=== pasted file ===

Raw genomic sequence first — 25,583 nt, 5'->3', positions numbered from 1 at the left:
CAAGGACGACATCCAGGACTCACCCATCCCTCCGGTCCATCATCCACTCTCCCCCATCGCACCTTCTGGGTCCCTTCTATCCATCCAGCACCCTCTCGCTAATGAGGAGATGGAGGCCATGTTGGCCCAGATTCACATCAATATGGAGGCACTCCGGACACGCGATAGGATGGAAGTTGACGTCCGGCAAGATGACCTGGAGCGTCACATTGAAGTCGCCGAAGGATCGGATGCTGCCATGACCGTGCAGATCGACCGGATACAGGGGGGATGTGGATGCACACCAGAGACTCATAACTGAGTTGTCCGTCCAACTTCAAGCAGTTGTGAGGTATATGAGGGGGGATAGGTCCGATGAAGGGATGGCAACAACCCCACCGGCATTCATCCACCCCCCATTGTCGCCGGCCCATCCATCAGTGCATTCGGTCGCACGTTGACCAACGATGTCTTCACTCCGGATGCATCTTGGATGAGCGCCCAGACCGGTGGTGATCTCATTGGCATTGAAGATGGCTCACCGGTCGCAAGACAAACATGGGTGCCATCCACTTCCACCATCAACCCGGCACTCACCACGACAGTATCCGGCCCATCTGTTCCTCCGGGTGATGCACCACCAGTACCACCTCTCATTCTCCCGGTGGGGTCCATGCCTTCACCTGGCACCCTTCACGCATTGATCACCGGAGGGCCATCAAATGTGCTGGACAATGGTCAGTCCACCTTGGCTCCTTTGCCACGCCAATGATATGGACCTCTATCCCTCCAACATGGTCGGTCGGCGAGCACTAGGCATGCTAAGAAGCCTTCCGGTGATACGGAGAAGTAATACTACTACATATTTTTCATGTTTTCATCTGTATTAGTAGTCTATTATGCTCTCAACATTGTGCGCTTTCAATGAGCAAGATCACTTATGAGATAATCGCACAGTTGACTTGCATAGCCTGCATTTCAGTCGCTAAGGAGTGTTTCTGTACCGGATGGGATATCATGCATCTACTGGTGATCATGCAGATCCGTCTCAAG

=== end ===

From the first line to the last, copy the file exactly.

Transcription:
Raw genomic sequence first — 25,583 nt, 5'->3', positions numbered from 1 at the left:
CAAGGACGACATCCAGGACTCACCCATCCCTCCGGTCCATCATCCACTCTCCCCCATCGCACCTTCTGGGTCCCTTCTATCCATCCAGCACCCTCTCGCTAATGAGGAGATGGAGGCCATGTTGGCCCAGATTCACATCAATATGGAGGCACTCCGGACACGCGATAGGATGGAAGTTGACGTCCGGCAAGATGACCTGGAGCGTCACATTGAAGTCGCCGAAGGATCGGATGCTGCCATGACCGTGCAGATCGACCGGATACAGGGGGGATGTGGATGCACACCAGAGACTCATAACTGAGTTGTCCGTCCAACTTCAAGCAGTTGTGAGGTATATGAGGGGGGATAGGTCCGATGAAGGGATGGCAACAACCCCACCGGCATTCATCCACCCCCCATTGTCGCCGGCCCATCCATCAGTGCATTCGGTCGCACGTTGACCAACGATGTCTTCACTCCGGATGCATCTTGGATGAGCGCCCAGACCGGTGGTGATCTCATTGGCATTGAAGATGGCTCACCGGTCGCAAGACAAACATGGGTGCCATCCACTTCCACCATCAACCCGGCACTCACCACGACAGTATCCGGCCCATCTGTTCCTCCGGGTGATGCACCACCAGTACCACCTCTCATTCTCCCGGTGGGGTCCATGCCTTCACCTGGCACCCTTCACGCATTGATCACCGGAGGGCCATCAAATGTGCTGGACAATGGTCAGTCCACCTTGGCTCCTTTGCCACGCCAATGATATGGACCTCTATCCCTCCAACATGGTCGGTCGGCGAGCACTAGGCATGCTAAGAAGCCTTCCGGTGATACGGAGAAGTAATACTACTACATATTTTTCATGTTTTCATCTGTATTAGTAGTCTATTATGCTCTCAACATTGTGCGCTTTCAATGAGCAAGATCACTTATGAGATAATCGCACAGTTGACTTGCATAGCCTGCATTTCAGTCGCTAAGGAGTGTTTCTGTACCGGATGGGATATCATGCATCTACTGGTGATCATGCAGATCCGTCTCAAG